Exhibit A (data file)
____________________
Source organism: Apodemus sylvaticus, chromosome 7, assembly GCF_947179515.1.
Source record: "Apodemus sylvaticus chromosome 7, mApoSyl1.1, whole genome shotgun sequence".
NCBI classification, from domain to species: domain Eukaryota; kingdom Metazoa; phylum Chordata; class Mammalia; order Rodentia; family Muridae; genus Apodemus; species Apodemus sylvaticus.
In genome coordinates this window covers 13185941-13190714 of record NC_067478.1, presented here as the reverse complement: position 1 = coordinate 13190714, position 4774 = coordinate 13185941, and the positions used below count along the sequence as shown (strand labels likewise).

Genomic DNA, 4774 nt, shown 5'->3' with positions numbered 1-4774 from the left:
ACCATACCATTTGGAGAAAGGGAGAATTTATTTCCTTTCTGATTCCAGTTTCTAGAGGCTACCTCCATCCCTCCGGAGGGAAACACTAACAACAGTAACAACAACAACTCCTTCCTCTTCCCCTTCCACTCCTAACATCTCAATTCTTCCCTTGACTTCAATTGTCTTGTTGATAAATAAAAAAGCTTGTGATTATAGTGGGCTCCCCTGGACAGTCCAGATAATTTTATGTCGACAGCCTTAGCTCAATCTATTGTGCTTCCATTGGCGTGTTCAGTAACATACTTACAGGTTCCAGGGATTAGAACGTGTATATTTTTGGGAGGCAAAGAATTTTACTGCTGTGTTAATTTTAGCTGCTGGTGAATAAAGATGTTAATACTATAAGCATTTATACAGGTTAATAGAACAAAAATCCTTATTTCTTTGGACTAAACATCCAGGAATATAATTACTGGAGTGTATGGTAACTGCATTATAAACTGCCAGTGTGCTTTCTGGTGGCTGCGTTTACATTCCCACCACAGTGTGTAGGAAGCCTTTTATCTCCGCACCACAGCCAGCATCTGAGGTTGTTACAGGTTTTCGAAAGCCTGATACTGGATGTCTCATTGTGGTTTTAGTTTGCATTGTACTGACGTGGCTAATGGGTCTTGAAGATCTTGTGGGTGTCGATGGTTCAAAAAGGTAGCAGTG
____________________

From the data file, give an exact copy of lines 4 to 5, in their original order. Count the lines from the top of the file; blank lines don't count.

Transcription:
In genome coordinates this window covers 13185941-13190714 of record NC_067478.1, presented here as the reverse complement: position 1 = coordinate 13190714, position 4774 = coordinate 13185941, and the positions used below count along the sequence as shown (strand labels likewise).

Genomic DNA, 4774 nt, shown 5'->3' with positions numbered 1-4774 from the left: